Inspired by conversations on the Food52 Hotline, we're sharing tips and tricks that make navigating all of our kitchens easier and more fun.
Today: So you popped the cork on too many bottles this holiday season (who didn't?) -- here's what to do with all that wine when it's no longer good enough to drink.
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It has become a minor obsession when I travel to ask home cooks how they use wine in the kitchen. Fortunately, my questions have mostly been answered in the form of a dish set in front of me.
Pour an entire bottle of sparkling wine into the roasting pan for each chicken, was the somewhat boozy answer from the Champagne region of France. Add wine to risotto, was the similarly enthusiastic answer from the Prosecco region of northern Italy. Baste gamey meats with red wine, I heard there, too. Douse ice cream with a splash of grappa, I heard (and tasted) in Friuli. (Interested in those recipes? Just say the word in the comments section below!)
Yes. Yes. And, um, yes. Here are some more ways to make your wine do double duty.
Baking with Wine
In the Montalcino hill town of Tuscany, I came across the opportunity to bake with wine. White wine, even, in an area that’s famous for its Brunello red wine. The recipe is called Taralli al Vino Blanco, or Tarallo with white wine, and it’s a type of cookie that traditionally comes from Puglia and other southern Italian regions. This is a recipe that embraces the light, aromatic characteristics of white wine.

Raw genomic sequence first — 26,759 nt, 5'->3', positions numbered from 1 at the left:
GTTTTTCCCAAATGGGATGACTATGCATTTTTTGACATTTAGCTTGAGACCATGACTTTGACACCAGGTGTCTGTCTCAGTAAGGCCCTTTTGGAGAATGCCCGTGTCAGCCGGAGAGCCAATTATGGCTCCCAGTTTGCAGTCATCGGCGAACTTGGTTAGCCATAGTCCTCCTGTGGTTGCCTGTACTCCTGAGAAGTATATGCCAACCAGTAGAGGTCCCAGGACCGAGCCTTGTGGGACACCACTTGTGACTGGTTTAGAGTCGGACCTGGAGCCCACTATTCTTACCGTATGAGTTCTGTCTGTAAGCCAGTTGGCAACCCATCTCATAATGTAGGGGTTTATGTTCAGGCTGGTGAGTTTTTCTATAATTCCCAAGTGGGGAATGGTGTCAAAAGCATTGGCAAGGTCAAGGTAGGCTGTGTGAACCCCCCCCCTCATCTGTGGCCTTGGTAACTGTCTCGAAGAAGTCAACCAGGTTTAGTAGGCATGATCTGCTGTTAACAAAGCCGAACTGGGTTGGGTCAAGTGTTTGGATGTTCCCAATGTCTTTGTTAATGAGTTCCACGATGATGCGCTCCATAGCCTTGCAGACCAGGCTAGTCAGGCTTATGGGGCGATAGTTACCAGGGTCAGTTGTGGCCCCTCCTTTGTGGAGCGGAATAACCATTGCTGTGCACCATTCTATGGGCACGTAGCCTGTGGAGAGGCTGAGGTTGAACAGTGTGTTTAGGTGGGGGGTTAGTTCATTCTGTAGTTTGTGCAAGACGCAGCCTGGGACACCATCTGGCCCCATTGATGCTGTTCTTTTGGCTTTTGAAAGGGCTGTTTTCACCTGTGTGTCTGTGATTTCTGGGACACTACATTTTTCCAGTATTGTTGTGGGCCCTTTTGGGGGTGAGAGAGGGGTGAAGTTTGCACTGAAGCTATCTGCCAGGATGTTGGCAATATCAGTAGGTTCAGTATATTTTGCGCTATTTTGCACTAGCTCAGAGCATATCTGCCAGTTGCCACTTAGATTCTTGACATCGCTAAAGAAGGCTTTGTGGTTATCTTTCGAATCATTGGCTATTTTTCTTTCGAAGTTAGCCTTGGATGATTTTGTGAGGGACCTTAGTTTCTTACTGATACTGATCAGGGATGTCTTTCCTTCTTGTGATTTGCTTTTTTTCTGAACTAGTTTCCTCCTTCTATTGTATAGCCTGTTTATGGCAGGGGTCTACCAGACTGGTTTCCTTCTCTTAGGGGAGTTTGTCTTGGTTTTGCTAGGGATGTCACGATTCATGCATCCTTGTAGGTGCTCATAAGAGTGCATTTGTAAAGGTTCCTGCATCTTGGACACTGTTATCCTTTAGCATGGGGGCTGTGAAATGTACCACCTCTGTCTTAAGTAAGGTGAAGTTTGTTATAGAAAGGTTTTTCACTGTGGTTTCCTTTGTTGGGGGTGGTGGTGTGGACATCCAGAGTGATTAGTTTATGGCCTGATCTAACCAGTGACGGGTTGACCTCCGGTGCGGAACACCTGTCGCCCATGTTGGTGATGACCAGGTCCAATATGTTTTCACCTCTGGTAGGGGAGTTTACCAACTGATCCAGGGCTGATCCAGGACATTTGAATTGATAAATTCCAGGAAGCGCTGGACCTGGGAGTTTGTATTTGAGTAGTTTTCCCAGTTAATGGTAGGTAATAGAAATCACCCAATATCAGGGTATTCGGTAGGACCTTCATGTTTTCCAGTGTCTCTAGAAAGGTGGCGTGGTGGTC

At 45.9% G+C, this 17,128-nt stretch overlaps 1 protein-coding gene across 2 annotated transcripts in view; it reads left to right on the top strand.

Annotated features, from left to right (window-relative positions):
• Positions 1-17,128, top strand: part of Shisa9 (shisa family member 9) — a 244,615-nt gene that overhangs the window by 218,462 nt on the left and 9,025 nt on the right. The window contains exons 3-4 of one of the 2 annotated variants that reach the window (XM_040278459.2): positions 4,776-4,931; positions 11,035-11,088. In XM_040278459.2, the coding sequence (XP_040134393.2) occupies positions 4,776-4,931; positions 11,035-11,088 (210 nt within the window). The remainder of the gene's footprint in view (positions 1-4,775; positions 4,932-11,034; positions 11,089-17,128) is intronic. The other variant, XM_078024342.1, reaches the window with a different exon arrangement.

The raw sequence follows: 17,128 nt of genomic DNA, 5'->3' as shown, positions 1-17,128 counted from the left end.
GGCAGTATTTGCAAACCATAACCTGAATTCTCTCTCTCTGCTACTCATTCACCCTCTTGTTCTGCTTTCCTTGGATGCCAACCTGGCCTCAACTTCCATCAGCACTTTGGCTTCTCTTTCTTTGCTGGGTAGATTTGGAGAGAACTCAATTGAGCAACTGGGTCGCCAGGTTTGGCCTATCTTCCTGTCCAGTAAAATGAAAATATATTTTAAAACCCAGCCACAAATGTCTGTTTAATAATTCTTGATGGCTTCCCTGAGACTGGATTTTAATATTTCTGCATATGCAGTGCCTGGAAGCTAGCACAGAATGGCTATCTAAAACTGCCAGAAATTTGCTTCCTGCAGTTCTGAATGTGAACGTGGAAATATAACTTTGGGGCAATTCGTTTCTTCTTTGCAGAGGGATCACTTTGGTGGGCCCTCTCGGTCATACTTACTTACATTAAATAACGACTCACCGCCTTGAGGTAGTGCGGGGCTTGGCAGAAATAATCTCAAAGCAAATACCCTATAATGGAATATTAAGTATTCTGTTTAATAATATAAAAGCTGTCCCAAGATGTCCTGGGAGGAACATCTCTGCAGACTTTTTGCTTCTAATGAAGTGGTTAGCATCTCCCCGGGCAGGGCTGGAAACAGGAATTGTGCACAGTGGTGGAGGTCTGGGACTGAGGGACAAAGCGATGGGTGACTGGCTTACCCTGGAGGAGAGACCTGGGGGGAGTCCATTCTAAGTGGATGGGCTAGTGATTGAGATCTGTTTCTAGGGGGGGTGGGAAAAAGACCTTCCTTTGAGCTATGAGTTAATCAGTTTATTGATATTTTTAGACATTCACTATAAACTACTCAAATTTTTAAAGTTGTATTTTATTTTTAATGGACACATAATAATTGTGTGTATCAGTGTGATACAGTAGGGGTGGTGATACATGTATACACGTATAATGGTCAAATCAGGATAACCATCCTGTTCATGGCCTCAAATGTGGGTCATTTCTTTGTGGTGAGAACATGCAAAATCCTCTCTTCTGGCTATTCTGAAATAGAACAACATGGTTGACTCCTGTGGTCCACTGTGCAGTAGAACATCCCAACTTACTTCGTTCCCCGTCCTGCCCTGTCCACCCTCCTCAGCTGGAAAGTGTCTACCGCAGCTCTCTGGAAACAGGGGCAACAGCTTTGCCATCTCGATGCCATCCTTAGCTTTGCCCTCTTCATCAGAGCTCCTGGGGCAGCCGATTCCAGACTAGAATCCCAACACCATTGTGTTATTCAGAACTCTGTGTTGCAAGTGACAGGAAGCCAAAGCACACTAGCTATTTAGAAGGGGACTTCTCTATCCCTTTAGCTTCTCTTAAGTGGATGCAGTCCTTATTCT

Any leftovers from a bottle of good-quality wine would work in the recipe, though. These cookies have a distinctive oval shape, and recipes vary from sweet to savory. This version leans slightly sweet, and the cookies are especially good with a glass of Il Poggione Vin Santo after dinner. And for breakfast or a snack the next day!
To braise is to simmer in a little bit of liquid. Do as the northern Italians do with any fatty meat, and add a small glass of Merlot-based grappa throughout the cooking time; try Nonino Il Merlot for a very distinct, very savory bolt of flavor. Or, braise in what you’re drinking for dinner that night.
Annalisa Franco, who operates Villa Barberina in the Prosecco hills of northern Italy, always has a bottle of her family's Nino Franco Prosecco close at hand. One of her favorite uses for it is in risotto that she makes at home. After the onions have browned, she adds water and simmers it down for 15 to 20 minutes. Then she adds the rice, followed by Prosecco and leaves it for five minutes to absorb. Only then does she add stock and continue with the cooking. Another tip? To keep it light, Annalisa uses milk to finish, instead of butter or cream.
White wine goes with seafood -- like these Drunken Clams with Sausage -- so says the general rule of thumb. But there are plenty of opportunities to break that rule, too, like when the recipe involves hearty flavors like olives and capers. In situations like that, experiment with a versatile medium-bodied red wine such as Kim Crawford Pinot Noir from New Zealand's South Island.